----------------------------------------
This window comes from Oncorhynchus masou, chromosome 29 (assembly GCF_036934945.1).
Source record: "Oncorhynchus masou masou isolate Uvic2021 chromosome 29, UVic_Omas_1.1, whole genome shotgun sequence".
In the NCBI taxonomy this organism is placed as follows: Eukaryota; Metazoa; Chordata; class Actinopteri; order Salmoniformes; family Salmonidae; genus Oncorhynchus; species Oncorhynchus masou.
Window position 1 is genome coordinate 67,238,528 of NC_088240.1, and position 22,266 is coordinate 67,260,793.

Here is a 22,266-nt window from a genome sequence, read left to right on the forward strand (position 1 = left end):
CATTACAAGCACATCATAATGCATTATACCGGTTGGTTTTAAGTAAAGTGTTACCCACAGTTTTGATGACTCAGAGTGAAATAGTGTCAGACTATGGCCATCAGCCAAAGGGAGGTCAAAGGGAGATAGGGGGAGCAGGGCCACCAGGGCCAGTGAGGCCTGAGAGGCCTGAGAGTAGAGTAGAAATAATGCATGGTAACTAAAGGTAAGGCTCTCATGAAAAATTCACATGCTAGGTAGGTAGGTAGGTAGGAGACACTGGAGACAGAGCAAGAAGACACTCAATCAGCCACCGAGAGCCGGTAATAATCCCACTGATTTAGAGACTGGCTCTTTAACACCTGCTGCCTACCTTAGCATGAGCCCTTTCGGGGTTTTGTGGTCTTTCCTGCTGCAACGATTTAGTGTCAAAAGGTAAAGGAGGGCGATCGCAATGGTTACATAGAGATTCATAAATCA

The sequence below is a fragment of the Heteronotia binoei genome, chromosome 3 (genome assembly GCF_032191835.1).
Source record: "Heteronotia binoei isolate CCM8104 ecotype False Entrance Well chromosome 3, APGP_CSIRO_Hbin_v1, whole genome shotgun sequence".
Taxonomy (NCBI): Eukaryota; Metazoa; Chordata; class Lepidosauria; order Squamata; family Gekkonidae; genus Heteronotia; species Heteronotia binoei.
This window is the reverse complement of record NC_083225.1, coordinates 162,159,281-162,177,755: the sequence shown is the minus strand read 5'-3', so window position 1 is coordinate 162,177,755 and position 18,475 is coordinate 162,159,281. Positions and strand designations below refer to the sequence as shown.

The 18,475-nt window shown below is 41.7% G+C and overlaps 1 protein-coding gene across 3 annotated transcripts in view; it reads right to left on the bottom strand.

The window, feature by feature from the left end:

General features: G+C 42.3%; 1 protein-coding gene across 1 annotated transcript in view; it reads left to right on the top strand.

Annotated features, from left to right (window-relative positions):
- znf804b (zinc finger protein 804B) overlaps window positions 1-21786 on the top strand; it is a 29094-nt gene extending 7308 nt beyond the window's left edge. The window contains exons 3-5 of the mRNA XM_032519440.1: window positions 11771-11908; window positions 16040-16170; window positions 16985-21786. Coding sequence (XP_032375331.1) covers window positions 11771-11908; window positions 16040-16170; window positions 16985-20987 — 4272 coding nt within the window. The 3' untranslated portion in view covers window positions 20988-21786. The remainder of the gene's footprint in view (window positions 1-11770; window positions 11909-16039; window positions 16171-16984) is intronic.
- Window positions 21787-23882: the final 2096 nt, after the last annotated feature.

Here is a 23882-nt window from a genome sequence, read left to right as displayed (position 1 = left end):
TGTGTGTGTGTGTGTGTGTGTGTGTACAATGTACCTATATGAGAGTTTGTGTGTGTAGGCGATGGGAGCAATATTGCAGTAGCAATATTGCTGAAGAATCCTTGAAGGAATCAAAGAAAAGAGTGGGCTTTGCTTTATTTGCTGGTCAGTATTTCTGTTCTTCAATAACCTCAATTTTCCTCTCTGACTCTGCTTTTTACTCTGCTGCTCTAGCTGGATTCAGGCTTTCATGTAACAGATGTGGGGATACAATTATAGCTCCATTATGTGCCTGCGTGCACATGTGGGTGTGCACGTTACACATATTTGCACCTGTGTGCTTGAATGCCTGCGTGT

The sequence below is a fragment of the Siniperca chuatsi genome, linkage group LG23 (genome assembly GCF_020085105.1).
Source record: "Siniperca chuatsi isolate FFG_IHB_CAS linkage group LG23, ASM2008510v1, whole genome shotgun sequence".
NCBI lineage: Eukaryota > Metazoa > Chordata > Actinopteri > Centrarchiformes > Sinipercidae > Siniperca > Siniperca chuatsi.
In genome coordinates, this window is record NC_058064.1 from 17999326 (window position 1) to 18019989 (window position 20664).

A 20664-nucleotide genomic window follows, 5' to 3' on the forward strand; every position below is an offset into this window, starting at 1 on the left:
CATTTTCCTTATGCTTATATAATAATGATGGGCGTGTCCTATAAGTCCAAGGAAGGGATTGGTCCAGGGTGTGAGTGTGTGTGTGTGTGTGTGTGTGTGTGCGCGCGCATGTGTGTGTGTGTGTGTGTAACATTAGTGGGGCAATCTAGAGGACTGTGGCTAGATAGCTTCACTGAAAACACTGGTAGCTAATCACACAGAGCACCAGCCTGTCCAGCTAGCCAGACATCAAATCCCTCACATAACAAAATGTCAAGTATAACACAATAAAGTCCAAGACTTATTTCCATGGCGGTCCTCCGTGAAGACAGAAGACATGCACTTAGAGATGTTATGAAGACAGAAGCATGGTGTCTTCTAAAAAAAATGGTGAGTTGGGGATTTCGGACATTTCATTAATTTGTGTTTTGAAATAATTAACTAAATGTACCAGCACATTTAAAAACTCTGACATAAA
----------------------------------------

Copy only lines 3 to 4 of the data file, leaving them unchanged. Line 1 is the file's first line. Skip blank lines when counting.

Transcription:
In the NCBI taxonomy this organism is placed as follows: Eukaryota; Metazoa; Chordata; class Actinopteri; order Salmoniformes; family Salmonidae; genus Oncorhynchus; species Oncorhynchus masou.
Window position 1 is genome coordinate 67,238,528 of NC_088240.1, and position 22,266 is coordinate 67,260,793.